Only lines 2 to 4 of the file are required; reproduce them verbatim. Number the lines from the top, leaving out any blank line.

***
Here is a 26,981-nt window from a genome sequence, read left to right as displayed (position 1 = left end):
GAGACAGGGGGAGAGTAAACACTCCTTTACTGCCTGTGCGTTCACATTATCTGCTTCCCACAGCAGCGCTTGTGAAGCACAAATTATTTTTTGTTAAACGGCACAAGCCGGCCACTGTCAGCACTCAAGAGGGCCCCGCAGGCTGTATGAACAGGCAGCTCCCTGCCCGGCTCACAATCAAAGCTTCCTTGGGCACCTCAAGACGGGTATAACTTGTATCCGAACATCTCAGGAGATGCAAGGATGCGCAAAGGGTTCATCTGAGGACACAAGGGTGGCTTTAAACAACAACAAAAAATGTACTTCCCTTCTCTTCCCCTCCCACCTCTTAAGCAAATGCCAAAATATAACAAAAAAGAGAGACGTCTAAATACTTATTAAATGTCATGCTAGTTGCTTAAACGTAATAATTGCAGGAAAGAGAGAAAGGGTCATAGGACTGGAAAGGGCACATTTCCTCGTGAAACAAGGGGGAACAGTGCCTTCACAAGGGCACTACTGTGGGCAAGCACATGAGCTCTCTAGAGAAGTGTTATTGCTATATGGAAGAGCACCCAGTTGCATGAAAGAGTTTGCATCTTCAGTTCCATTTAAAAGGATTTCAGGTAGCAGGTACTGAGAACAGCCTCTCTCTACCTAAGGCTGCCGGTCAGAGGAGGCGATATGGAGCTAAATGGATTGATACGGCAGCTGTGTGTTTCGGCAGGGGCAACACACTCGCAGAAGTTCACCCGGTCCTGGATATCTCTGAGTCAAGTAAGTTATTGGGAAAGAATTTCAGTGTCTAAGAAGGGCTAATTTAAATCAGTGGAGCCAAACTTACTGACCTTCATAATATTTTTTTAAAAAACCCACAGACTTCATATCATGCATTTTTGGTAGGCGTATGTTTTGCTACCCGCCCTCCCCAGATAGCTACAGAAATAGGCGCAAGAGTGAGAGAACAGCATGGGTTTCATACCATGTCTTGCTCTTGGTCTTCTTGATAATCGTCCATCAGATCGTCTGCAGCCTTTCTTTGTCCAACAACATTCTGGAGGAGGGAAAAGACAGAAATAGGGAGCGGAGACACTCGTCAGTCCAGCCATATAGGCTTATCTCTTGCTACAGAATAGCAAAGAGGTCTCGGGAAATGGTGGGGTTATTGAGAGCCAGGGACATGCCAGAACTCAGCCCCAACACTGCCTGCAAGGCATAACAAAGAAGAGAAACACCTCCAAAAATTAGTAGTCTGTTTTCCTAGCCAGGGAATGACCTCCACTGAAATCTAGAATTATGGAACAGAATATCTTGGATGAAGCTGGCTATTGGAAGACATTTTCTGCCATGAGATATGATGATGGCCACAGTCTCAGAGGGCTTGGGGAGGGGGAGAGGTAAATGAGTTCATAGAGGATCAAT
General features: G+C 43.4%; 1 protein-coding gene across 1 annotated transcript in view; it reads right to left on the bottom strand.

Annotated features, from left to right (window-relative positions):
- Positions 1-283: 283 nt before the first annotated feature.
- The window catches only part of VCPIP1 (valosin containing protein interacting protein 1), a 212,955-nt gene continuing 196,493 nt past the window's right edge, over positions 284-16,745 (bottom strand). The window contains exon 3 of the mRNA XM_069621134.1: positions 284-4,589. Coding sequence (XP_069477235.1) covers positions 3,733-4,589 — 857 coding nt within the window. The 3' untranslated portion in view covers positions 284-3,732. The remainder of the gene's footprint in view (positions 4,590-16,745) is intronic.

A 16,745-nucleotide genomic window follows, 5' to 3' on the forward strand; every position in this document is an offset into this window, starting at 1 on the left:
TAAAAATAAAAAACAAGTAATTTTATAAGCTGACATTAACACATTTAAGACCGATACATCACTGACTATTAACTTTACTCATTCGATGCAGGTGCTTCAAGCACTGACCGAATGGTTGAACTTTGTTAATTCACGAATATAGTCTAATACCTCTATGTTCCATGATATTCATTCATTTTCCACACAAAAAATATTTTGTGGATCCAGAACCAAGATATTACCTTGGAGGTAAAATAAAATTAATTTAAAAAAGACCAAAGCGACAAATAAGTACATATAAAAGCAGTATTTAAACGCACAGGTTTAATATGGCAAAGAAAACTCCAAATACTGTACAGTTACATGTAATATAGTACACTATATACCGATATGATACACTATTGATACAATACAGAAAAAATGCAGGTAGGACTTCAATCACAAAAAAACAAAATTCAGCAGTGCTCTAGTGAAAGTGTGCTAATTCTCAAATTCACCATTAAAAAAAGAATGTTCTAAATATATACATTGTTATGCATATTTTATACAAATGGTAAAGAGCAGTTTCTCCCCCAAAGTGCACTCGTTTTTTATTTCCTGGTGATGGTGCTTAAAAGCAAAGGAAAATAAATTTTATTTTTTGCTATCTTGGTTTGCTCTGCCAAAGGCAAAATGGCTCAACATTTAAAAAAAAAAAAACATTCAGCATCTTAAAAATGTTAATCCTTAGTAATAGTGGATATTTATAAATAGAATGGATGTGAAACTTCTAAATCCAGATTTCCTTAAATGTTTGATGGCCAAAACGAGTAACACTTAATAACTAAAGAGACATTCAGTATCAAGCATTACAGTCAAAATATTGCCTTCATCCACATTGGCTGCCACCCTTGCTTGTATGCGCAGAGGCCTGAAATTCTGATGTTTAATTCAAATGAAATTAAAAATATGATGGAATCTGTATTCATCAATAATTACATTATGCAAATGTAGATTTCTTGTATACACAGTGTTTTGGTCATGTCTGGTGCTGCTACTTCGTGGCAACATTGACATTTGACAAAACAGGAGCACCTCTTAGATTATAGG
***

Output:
GAGACAGGGGGAGAGTAAACACTCCTTTACTGCCTGTGCGTTCACATTATCTGCTTCCCACAGCAGCGCTTGTGAAGCACAAATTATTTTTTGTTAAACGGCACAAGCCGGCCACTGTCAGCACTCAAGAGGGCCCCGCAGGCTGTATGAACAGGCAGCTCCCTGCCCGGCTCACAATCAAAGCTTCCTTGGGCACCTCAAGACGGGTATAACTTGTATCCGAACATCTCAGGAGATGCAAGGATGCGCAAAGGGTTCATCTGAGGACACAAGGGTGGCTTTAAACAACAACAAAAAATGTACTTCCCTTCTCTTCCCCTCCCACCTCTTAAGCAAATGCCAAAATATAACAAAAAAGAGAGACGTCTAAATACTTATTAAATGTCATGCTAGTTGCTTAAACGTAATAATTGCAGGAAAGAGAGAAAGGGTCATAGGACTGGAAAGGGCACATTTCCTCGTGAAACAAGGGGGAACAGTGCCTTCACAAGGGCACTACTGTGGGCAAGCACATGAGCTCTCTAGAGAAGTGTTATTGCTATATGGAAGAGCACCCAGTTGCATGAAAGAGTTTGCATCTTCAGTTCCATTTAAAAGGATTTCAGGTAGCAGGTACTGAGAACAGCCTCTCTCTACCTAAGGCTGCCGGTCAGAGGAGGCGATATGGAGCTAAATGGATTGATACGGCAGCTGTGTGTTTCGGCAGGGGCAACACACTCGCAGAAGTTCACCCGGTCCTGGATATCTCTGAGTCAAGTAAGTTATTGGGAAAGAATTTCAGTGTCTAAGAAGGGCTAATTTAAATCAGTGGAGCCAAACTTACTGACCTTCATAATATTTTTTTAAAAAACCCACAGACTTCATATCATGCATTTTTGGTAGGCGTATGTTTTGCTACCCGCCCTCCCCAGATAGCTACAGAAATAGGCGCAAGAGTGAGAGAACAGCATGGGTTTCATACCATGTCTTGCTCTTGGTCTTCTTGATAATCGTCCATCAGATCGTCTGCAGCCTTTCTTTGTCCAACAACATTCTGGAGGAGGGAAAAGACAGAAATAGGGAGCGGAGACACTCGTCAGTCCAGCCATATAGGCTTATCTCTTGCTACAGAATAGCAAAGAGGTCTCGGGAAATGGTGGGGTTATTGAGAGCCAGGGACATGCCAGAACTCAGCCCCAACACTGCCTGCAAGGCATAACAAAGAAGAGAAACACCTCCAAAAATTAGTAGTCTGTTTTCCTAGCCAGGGAATGACCTCCACTGAAATCTAGAATTATGGAACAGAATATCTTGGATGAAGCTGGCTATTGGAAGACATTTTCTGCCATGAGATATGATGATGGCCACAGTCTCAGAGGGCTTGGGGAGGGGGAGAGGTAAATGAGTTCATAGAGGATCAAT
General features: G+C 43.4%; 1 protein-coding gene across 1 annotated transcript in view; it reads right to left on the bottom strand.

Annotated features, from left to right (window-relative positions):